The Devil Is in the Details. Beauty Too.

…Happiness too, don’t you find, dear Reader?

I dare say the shared habitat of these three moral categories (although the Devil might arguably have a tangible substance as well), makes them rather related, but I’m not sufficiently versed in logic to engage in scholastic arguments just now. Rather, I am in favour of the logically challenging ontological argument, basically saying that if the Devil, beauty and happiness all grow on the same tree, they must be related since a tree can’t bear fruit of different species, as proven by the fact that none does. 

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February 28, 2017, around 6pm, in front of the National Theatre. Temperature was around 15 degrees and as you can see, there is an ice-cream stand and a person in a short-sleeved tee, next to people in their winter clothing. Man-made cities do bear fruit of different species. Such as walruses living next door to heat-loving lizards.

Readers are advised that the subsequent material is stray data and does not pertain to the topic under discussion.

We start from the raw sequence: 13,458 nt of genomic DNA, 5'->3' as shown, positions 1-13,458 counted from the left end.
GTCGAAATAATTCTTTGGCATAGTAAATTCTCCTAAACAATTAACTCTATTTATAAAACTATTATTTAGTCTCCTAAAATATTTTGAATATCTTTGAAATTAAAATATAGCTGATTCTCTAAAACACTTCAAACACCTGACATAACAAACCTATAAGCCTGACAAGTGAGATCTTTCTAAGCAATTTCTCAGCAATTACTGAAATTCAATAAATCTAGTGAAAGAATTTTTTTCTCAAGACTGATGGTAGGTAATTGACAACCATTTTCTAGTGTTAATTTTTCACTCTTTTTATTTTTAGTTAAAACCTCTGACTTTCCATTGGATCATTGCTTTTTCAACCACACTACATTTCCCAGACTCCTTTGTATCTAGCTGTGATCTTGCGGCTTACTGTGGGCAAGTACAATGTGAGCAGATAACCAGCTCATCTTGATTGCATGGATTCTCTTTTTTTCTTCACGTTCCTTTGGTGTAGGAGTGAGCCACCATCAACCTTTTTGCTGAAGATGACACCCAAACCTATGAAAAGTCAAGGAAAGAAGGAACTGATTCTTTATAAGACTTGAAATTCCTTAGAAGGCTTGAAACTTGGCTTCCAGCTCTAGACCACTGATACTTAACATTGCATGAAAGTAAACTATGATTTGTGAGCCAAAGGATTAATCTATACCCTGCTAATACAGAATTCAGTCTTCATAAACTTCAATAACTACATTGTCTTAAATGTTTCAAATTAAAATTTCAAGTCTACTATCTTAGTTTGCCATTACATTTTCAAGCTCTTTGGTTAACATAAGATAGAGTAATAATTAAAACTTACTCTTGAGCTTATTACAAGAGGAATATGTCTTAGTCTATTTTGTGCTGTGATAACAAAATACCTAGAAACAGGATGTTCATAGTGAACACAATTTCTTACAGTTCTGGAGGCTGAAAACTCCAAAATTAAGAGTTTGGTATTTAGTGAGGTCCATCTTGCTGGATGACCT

Be that as it may, I actually wanted to tell you of a photographic exhibition currently being displayed for free in front of the National Theatre in Sofia. Called Details of Sofia  and authored by photographer Desislava Kulelieva (please play the video), it features breathtakingly beautiful pictures that can be used to sensitise Sofians of details they pass by but overlook, or guide discerning guests to Sofia to small things they might appreciate being pointed to.

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Roughly the same place. The red building to the left is the Sofia City Gallery, which currently hosts an exhibition on the male nude in Bulgarian art. Visiting it is on my weekend “to do” list.